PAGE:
This example requires minimal computational effort and should be reproducible on just about any modern desktop system.

As this is a simulation of an isolated molecule, we will use a single k-point ( point) in the electronic structure calculation. The cell file that we will use is given below.

!Example isolated and strained N2 molecule %BLOCK LATTICE_ABC ! In Angstroms 6.2 6.2 6.2 90.0 90.0 90.0 %ENDBLOCK LATTICE_ABC %block POSITIONS_FRAC N 0.406932 0.500000 0.500000 N 0.593068 0.500000 0.500000 %endblock POSITIONS_FRAC %BLOCK SPECIES_POT N N_00.usp %ENDBLOCK SPECIES_POT %BLOCK KPOINTS_LIST 0.0 0.0 0.0 1 %ENDBLOCK KPOINTS_LIST

The energy is converged w.r.t. basis set size to within 0.004 eV at a cut-off energy of 320 eV. Convergence w.r.t. the size of the super-cell indicates similar accuracy with a cell dimension of 6.2 Å. The ionic positions have then been contracted to the resulting equilibrium positions using the BFGS geometry optimiser.

Finding a Suitable Time-step

We now identify a suitable time-step for the md calculation. The ultimate aim is to simulate the longest possible time with the smallest amount of computational effort. The choice of time-step is therefore a compromise between a large value which will require less MD steps for a given simulated time, and a small value for which better re-use of the previous wave-function will be made allowing each time-step to be calculated faster. We must also make sure that the time-step is sufficiently small that the dynamics correctly conserve the total (Hamiltonian) energy of the system.

As a first guess, we will examine the performance with a time-step
of 1 fs using the following parameters file.
Note that the N molecule is at its equilibrium bond length and so
will only begin to oscillate if we assign initial velocities. We will set
set `md_temperature`

to 300 K to give the ions some initial velocity.

comment = example NVE dynamics input file task = molecular dynamics cut_off_energy = 320 eV fix_occupancy = true xc_functional = LDA md_ensemble = NVE md_delta_t = 1.0 fs md_num_iter = 1000 md_temperature = 300 K rand_seed = 1

We have used a fixed random number seed to ensure results will match those given here. Also add

fix_com = .true.

to the cell file. This will keep the N molecule in the centre of our cell. After running with a time-step of 1 fs, repeat the calculation using time-steps of 0.5 fs and 2 fs. It is useful to compare the conservation of the Hamiltonian for each of the three runs graphically as in figure 4.2.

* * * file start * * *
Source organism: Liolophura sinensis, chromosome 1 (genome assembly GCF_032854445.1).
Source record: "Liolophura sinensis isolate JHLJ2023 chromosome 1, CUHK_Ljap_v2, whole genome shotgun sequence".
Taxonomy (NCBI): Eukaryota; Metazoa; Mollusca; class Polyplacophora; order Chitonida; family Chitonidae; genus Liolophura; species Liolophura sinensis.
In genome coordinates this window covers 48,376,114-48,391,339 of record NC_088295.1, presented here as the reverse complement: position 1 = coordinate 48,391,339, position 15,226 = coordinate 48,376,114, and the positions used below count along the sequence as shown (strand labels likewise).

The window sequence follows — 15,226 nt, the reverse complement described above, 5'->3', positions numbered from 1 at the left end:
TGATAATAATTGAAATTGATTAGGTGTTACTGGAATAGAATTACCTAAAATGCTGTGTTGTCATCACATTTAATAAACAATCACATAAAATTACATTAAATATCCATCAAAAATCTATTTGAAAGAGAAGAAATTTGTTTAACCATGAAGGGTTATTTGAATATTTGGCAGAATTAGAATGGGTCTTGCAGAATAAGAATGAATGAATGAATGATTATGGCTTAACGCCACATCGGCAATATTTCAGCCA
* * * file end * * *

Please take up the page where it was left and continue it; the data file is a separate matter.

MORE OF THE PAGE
Examination of this figure indicates a small but noticeable drift from the initial value of the Hamiltonian in the 2 fs case. No advantage in the cpu time per time-step is gained by decreasing to 0.5 fs, and therefore we conclude that the optimal time-step is around our initial guess of 1 fs.

Eliminating Rotations

In the above MD simulations, velocities were assigned randomly to match an initial temperature, including components not along the direction defined by the N-N bond. This leads to rotation of the molecule as is easily confirmed by visualisation. Two methods for eliminating these rotations are given below.

We can easily eliminate rotations by either specifying the initial velocities manually to only include components in a single direction, or alternatively by specifying zero initial temperature (and hence zero velocity) and applying a stretch to the N bond, i.e.

md_temperature = 0 K

in the parameters file, and in the cell file make the following alteration.

%block POSITIONS_FRAC N 0.403932 0.500000 0.500000 N 0.596068 0.500000 0.500000 %endblock POSITIONS_FRAC

This stretches the bond by 0.372 Åin the x-direction only. If we now run this simulation, we should see no rotations.

A second way of ensuring that the atoms only move in the x-direction,
is to specify constraints for the y and z co-ordinates of each atom.
This requires specification of four linear constraints in the cell
file. We will also keep the centre of mass constrained as before. Note that
we cannot allow the `fix_com`

keyword to do this as it will generate
constraints for all three components of the centre of mass, including
those we have already constrained by specifying fixed y and z. We
therefore specify the centre of mass constraint as manual constraint
number 5 as below.

%BLOCK IONIC_CONSTRAINTS 1 N 1 0 1 0 2 N 2 0 1 0 3 N 1 0 0 1 4 N 2 0 0 1 5 N 1 1 0 0 5 N 2 1 0 0 %ENDBLOCK IONIC_CONSTRAINTS fix_com = .false.

This method is preferred over the initial conditions method, as it avoids having to determine the specific initial conditions that would cause the molecule to oscillate at the desired temperature.

After running the simulation for 1000 time-steps, we are in a position
to extract useful data from the output. The mechanics of this will be discussed
later and can involve either converting the `.md`

file into a format
suitable for an analysis program, or using UNIX utilities like grep and awk
to extract specific data.

As an example we will examine some properties of the N bond. A plot of the bond length as a function of time is shown in figure 4.3 along with its Fourier transform.

From these plots it is trivial to extract that the average bond length is 1.294 Å and that the bond frequency is 0.0725 fs.If we were interested in taking this example further, we could examine the temperature dependence of the bond length and frequency, and determine the bond dissociation temperature.